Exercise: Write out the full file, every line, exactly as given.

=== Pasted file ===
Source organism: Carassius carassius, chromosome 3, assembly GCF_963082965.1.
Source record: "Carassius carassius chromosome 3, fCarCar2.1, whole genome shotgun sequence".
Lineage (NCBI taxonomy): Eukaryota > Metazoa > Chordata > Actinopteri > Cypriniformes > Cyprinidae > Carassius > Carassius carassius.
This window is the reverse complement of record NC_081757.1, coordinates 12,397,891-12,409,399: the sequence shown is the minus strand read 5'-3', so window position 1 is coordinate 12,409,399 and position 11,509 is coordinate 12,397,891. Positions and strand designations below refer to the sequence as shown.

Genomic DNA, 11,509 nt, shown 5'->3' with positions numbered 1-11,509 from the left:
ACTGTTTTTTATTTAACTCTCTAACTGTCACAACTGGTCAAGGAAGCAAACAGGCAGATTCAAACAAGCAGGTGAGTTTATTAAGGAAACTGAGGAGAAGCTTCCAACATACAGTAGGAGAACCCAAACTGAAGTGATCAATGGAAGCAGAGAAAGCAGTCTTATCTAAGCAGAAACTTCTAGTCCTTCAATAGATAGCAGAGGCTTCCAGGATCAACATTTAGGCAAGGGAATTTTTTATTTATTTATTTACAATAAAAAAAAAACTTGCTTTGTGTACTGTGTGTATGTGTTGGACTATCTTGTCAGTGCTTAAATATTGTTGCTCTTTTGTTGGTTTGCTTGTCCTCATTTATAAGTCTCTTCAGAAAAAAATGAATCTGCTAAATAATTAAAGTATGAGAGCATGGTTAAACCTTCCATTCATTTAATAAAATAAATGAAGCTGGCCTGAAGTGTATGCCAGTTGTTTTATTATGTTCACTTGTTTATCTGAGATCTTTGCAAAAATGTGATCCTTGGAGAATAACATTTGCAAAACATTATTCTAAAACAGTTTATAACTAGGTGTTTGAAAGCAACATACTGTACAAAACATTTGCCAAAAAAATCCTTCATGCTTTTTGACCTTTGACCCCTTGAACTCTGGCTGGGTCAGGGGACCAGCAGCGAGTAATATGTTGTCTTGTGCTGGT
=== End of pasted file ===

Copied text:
Source organism: Carassius carassius, chromosome 3, assembly GCF_963082965.1.
Source record: "Carassius carassius chromosome 3, fCarCar2.1, whole genome shotgun sequence".
Lineage (NCBI taxonomy): Eukaryota > Metazoa > Chordata > Actinopteri > Cypriniformes > Cyprinidae > Carassius > Carassius carassius.
This window is the reverse complement of record NC_081757.1, coordinates 12,397,891-12,409,399: the sequence shown is the minus strand read 5'-3', so window position 1 is coordinate 12,409,399 and position 11,509 is coordinate 12,397,891. Positions and strand designations below refer to the sequence as shown.

Genomic DNA, 11,509 nt, shown 5'->3' with positions numbered 1-11,509 from the left:
ACTGTTTTTTATTTAACTCTCTAACTGTCACAACTGGTCAAGGAAGCAAACAGGCAGATTCAAACAAGCAGGTGAGTTTATTAAGGAAACTGAGGAGAAGCTTCCAACATACAGTAGGAGAACCCAAACTGAAGTGATCAATGGAAGCAGAGAAAGCAGTCTTATCTAAGCAGAAACTTCTAGTCCTTCAATAGATAGCAGAGGCTTCCAGGATCAACATTTAGGCAAGGGAATTTTTTATTTATTTATTTACAATAAAAAAAAAACTTGCTTTGTGTACTGTGTGTATGTGTTGGACTATCTTGTCAGTGCTTAAATATTGTTGCTCTTTTGTTGGTTTGCTTGTCCTCATTTATAAGTCTCTTCAGAAAAAAATGAATCTGCTAAATAATTAAAGTATGAGAGCATGGTTAAACCTTCCATTCATTTAATAAAATAAATGAAGCTGGCCTGAAGTGTATGCCAGTTGTTTTATTATGTTCACTTGTTTATCTGAGATCTTTGCAAAAATGTGATCCTTGGAGAATAACATTTGCAAAACATTATTCTAAAACAGTTTATAACTAGGTGTTTGAAAGCAACATACTGTACAAAACATTTGCCAAAAAAATCCTTCATGCTTTTTGACCTTTGACCCCTTGAACTCTGGCTGGGTCAGGGGACCAGCAGCGAGTAATATGTTGTCTTGTGCTGGT